There were more treats to come when we pitched camp in the Denali National Park.
Having eaten at the bus parked up in town, a group of us were walking back to our campsite just before midnight when two moose crossed our path and set the cameras clicking.
Mine clicked, hiccupped, sputtered, refused to flash and then turned itself off informing me of a dead battery.
Insult was added to injury when an even bigger moose and companion wandered slowly across the edge of our camp site in the morning and my camera was still very much in dead mode.
In between, we had shivered our way through the night. My abiding memory, apart from the desperate attempts to warm up, was the sight of Marlo pulling himself deeper and deeper into his sleeping bag alongside me until only his cold breath was visible.
At which point he pulled himself closer and closer to me…
The temperature dropped remarkably quickly, but thankfully it rose just as rapidly the next day, helped by a roaring fire which went from welcome heat to annoying point of conflict as the camp pyromaniacs threw everything they could get their hands on (including the next night’s firewood) into the flames.
The town of Denali, two miles down a forest trail from our campsite and home to the bus for two nights, is not that much bigger than Chicken.
It does have a few shops, hotels and food places, most notably the quite remarkable Salmon Bake bar and restaurant which was celebrating St Patricks Day when we first arrived – it is only open for 117 days a year and crams all major holidays into that time – and while others tackled a few of the major forest trails, walks to town and back was enough for me(with a slightly warmer afternoon nap thrown in).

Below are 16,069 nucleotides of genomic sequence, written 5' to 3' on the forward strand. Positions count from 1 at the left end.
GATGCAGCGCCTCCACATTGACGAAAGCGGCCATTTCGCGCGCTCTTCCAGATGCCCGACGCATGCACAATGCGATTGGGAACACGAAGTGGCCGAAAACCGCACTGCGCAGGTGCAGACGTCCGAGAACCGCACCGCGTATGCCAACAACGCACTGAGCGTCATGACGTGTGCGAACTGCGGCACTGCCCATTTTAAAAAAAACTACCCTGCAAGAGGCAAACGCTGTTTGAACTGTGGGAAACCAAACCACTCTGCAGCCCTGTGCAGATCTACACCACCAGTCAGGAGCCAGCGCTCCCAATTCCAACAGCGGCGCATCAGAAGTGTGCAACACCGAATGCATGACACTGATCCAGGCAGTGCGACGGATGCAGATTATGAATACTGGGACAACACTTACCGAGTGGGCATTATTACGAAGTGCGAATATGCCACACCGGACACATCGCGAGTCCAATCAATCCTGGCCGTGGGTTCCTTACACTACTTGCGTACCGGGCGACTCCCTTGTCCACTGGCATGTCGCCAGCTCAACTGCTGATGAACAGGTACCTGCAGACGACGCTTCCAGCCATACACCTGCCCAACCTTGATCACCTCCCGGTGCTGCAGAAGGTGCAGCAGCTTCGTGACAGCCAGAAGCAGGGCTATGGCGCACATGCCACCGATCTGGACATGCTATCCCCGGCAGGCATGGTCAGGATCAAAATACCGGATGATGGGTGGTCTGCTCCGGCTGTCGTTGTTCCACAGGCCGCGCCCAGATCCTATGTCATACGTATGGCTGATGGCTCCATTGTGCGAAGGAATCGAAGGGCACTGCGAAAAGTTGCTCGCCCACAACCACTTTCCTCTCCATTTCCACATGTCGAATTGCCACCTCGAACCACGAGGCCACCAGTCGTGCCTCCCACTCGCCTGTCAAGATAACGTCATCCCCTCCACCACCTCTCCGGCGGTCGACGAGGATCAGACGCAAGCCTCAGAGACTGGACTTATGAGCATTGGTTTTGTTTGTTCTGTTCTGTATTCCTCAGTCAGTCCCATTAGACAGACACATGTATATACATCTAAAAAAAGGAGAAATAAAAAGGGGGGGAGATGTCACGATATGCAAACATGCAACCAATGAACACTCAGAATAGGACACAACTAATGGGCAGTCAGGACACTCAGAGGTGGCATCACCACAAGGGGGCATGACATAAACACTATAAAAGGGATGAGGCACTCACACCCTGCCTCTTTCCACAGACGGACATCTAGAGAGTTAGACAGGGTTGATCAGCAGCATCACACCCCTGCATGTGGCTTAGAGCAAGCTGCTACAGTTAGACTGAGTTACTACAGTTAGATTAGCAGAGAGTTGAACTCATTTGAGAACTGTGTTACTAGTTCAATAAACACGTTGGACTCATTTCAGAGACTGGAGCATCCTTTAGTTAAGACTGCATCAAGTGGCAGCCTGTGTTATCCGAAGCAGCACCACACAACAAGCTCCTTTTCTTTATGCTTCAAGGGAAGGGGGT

Thankfully, having learned from our errors and helped by a slight rise in evening temperatures, our second night under canvas was not so cold, but we were still up and about early for our next port of call.
First up was the town of Fairbanks and the Museum of the North at the University of Alaska. Very interesting and informative, but we still haven’t worked out quite what “The Place Where You Go To Listen” was all about. Maybe we should have listened.
From there, we headed to Chena Hot Springs, just 140 miles south of the Arctic Circle.
There was a veritable rush for the warm outdoor pool, even with the slightly tangy smell of sulphur, and much of a glorious afternoon and early evening was spent wallowing in the warm water.
An evening meal cooked in the open air, a few drinks in the bar, a final dip – just before midnight – for those willing to put up with wet kit on the bus and a quick re-opening of a fumigated Nick’s Bar in the RV Park and it was back on the bus for our first night on the road.
By the time driver Matty emerged from a few hours kip in his box sometime after 1am, we were sprawled all over the bus in a variety of sleeping holes.
Sleeping on the road has been anticipated with some excitement, a fair amount of trepidation and no small amount of tension as people bagged their berths and tried to store their bags in the optimum spot.
Some of those up in the bunks had less than perfect nights, but having wandered on with most of the spaces taken, dropped my stuff in an available space and settled down with iPod and sleeping bag, it was a perfectly acceptable night’s sleep – certainly better than anything on the train.
Remarkably, the moment Matty fired the engine, all the snorers among the early sleepers immediately fell silent.
And as tonight’s volunteers start tackling the evening meal, we prepare to pick the bones out of Chicken…